Less wealthy nations will struggle to reach global 2050 net-zero target, WPC panel says


While wealthy nations may be able to achieve carbon neutrality by 2050, their leaders should recognize that less developed jurisdictions will be less likely to reach those climate targets as they grapple with “energy poverty.”

That was the consensus of an hour-long ministerial panel’s discussion on Tuesday at the World Petroleum Congress in Calgary, where more than 5,000 delegates have gathered to discuss the energy sector’s transition toward net-zero emissions.

The panel included Alberta Premier Danielle Smith, Libya’s minister of oil and gas Mohammed Oun, and Tutuka Ariadji, the director-general of oil and gas and ministry of energy and mineral resources for Indonesia. The talk was moderated by Dr. Amrita Sen, the founder and director of research for U.K.-based Energy Aspects — a global research house that advises companies on the world energy market. 

The topic was whether the world is on track to reach net-zero emissions by 2050 — an objective set out by the International Energy Agency and the overarching theme of this year’s congress.

The panellists’ consensus appeared to be that a global transition to net-zero in the next 27 years is likely not realistic, considering so much of the developing world is still suffering from a lack of reliable and affordable energy sources.

But they stressed that doesn’t mean wealthier nations shouldn’t lead by example in finding pragmatic solutions to reducing their own carbon footprints by 2050.

When asked if transitioning to net-zero emissions is feasible by then, Smith responded “yes and no,” elaborating that she meant yes for developed jurisdictions such as Alberta.

“Yes for us, but we have to be more patient with those nations that have (tackling) energy poverty as their principal goal,” she said.

Premier Danielle Smith
Premier Danielle Smith speaks at a ministerial round table at BMO Centre at Stampede Park during the World Petroleum Congress on Tuesday, Sept. 19. Photo by Azin Ghaffari /Postmedia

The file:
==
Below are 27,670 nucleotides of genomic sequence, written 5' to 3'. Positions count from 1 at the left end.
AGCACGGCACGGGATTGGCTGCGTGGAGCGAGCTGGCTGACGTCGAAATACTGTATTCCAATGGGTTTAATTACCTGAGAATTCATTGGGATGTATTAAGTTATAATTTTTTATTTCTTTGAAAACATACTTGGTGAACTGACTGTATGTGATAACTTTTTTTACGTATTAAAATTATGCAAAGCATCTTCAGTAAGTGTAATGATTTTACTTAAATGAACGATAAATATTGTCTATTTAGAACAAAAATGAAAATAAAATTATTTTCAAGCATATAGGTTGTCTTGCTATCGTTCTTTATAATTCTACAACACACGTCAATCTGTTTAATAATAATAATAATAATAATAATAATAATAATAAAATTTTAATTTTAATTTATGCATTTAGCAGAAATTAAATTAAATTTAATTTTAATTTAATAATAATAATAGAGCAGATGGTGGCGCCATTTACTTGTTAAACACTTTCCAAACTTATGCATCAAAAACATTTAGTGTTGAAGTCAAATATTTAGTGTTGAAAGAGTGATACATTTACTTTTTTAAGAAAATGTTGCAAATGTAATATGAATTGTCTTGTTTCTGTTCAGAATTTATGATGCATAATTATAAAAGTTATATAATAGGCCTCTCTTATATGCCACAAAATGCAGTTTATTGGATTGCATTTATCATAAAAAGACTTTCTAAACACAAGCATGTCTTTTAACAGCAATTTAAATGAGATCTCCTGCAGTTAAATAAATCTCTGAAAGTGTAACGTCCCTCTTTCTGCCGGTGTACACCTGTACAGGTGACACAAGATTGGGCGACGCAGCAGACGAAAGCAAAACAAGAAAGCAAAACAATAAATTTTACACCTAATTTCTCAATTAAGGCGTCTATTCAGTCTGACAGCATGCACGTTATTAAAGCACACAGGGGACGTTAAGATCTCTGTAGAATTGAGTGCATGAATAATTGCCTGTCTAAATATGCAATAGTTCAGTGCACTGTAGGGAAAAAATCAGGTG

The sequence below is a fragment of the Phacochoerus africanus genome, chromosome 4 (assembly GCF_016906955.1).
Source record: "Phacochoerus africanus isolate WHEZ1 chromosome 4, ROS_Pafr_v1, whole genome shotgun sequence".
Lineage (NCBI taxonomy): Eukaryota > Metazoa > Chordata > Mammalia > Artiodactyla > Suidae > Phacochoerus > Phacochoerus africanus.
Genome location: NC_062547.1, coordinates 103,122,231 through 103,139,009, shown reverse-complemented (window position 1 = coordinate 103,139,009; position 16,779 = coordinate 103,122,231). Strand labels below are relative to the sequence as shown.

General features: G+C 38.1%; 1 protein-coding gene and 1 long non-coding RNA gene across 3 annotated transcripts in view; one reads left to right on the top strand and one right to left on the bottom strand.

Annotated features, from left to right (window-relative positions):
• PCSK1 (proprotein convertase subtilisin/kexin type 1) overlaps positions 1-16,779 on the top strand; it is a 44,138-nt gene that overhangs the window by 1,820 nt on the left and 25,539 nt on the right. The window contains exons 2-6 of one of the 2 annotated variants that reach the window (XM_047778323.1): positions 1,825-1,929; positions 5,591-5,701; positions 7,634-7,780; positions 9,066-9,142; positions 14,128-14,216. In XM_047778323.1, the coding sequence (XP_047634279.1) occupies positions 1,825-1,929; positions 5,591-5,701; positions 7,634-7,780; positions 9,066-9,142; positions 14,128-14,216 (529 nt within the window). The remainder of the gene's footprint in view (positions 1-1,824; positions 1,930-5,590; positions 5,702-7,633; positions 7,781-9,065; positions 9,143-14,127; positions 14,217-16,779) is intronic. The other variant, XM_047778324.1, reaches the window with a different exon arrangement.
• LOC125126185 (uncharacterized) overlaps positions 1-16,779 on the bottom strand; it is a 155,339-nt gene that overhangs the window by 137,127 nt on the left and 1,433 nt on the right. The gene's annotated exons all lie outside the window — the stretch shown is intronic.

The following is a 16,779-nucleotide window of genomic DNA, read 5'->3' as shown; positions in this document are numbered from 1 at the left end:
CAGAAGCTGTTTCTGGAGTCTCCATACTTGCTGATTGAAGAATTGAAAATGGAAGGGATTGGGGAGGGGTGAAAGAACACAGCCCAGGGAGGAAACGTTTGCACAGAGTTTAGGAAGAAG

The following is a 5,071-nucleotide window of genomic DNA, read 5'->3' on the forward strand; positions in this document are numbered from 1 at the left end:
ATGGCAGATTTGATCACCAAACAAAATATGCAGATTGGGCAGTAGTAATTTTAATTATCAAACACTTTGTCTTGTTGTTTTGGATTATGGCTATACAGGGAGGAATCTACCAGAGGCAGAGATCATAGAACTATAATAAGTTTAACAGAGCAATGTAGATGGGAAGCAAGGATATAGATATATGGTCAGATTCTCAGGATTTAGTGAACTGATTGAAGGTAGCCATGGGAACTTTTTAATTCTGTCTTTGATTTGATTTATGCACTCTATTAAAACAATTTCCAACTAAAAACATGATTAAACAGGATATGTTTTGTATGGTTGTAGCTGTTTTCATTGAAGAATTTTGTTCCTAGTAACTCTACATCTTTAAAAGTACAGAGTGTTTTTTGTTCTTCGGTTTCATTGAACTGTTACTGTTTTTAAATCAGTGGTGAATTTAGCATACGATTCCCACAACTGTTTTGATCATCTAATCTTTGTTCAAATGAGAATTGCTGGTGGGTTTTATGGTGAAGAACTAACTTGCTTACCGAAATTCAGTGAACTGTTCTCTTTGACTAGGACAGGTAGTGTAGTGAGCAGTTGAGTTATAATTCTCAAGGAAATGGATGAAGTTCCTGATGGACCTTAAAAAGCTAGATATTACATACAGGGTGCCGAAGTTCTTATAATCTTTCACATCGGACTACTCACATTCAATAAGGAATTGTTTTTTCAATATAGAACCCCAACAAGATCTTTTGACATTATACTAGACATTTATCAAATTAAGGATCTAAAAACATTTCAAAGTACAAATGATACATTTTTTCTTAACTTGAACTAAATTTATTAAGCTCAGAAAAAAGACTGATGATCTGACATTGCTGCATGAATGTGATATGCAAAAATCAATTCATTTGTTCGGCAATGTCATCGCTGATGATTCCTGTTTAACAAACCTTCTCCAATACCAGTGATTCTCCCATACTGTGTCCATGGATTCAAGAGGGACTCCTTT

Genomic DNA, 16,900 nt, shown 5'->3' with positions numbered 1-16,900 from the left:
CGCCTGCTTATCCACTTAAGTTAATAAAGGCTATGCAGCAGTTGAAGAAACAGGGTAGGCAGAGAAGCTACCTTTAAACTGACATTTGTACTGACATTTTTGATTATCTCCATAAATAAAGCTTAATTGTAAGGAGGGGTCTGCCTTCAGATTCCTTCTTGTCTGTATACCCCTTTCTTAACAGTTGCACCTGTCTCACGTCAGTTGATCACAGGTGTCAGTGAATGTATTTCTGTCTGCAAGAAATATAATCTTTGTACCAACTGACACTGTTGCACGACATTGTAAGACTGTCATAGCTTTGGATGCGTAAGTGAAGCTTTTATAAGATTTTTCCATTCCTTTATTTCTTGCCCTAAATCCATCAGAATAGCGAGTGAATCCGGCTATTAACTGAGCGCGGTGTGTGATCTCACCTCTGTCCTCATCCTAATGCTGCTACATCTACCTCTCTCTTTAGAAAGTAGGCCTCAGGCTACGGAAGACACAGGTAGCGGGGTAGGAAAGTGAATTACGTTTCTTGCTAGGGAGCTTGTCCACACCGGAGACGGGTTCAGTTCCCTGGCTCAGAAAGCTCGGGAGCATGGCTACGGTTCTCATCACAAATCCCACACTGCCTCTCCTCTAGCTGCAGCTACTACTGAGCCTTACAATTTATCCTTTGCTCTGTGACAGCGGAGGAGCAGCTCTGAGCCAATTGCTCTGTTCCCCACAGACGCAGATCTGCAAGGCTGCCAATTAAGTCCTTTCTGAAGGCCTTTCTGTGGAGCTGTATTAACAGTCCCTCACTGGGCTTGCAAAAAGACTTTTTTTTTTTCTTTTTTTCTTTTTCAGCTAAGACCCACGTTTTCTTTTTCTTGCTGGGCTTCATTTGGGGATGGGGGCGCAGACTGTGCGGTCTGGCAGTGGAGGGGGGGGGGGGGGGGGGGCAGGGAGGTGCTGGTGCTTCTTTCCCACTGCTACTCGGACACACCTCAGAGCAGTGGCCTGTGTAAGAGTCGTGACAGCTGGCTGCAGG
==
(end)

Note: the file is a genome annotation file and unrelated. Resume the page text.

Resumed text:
The premier added she won’t judge any country that wants the same quality of life as Canada.

“We have to be mindful,” Smith said. “But I think our job in the wealthier nations is to get to net zero — aspirationally by 2050 — so that technology can be exported, so we can assist in accelerating that transformation while the other nations deal with the joint problem of carbon neutrality as well as energy poverty.”

Focus is transitioning away from emissions — not oil and gas: premier

Citing examples of local energy transition and carbon capture technologies, Smith promoted various Alberta-based companies, such as Avatar Innovations’ CarbonTech Accelerator, and a proposal to use hydrogen to completely fuel the community of Bremner in Strathcona County, east of Edmonton.

Smith also discussed Heidelberg Materials, a company that’s attempting to construct the cement industry’s first carbon capture utilization and storage (CCUS) facility in Edmonton. The full-scale project expects to capture more than one-million tonnes of carbon dioxide annually by 2026, according to Heidelberg’s website.

“Those are the kinds of innovations I think are going to be extraordinary,” Smith said.

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The premier also promoted the Alberta government’s petrochemical incentive program, which offers a 12 per cent rebate to companies that invest in the province’s petrochemical sector with carbon-neutral technology. Dow Chemical Company is one example of a company that has accessed that program as it develops a net-zero emission ethylene plant.

Smith highlighted Environment Minister Rebecca Schultz’s announcement Tuesday that Alberta is funding a $7-million multi-year study with Cenovus to investigate if small modular reactor technology can be deployed in Alberta’s oilsands.

The technology involves scalable and versatile nuclear reactors that could potentially supply non-emitting heat and power to the province’s oilsands, according to a government news release.

“The issue for us is transitioning away from emissions — it’s not about transitioning away from oil and natural gas,” Smith said.

Rebecca Schulz
Rebecca Schulz, Alberta minister of environment and protected areas, speaks at a press conference in BMO Centre at Stampede Park during the World Petroleum Congress on Tuesday, Sept. 19. Photo by Azin Ghaffari /Postmedia

‘We have no other immediate resource’

The panellists also touched on the high cost of global energy transition and the debate over peak oil demand.

All four appeared to agree the world’s continued appetite for fossil fuels in the coming years means it’s too early to move away from oil and gas production. Oun referenced a recent forecast that oil demand will rise above 104-million barrels per day next year.

He also said revenues from Libya’s oil production will be required to finance the country’s gradual transition toward cleaner energy technologies.

“In Libya, for example, we’re still producing below our OPEC quota,” he said. “We have not reached our quota and we need to be allowed to produce, to have income to . . . try and reach the net-zero emissions by 2050.”

Libya’s energy minister added it’s “obvious” the world still needs to tolerate fossil fuels, arguing there’s “no other immediate alternative” that is as affordable or as reliable as oil and gas.

“(But) I agree with you we should make specific targets to reduce emissions and CO2,” he said.

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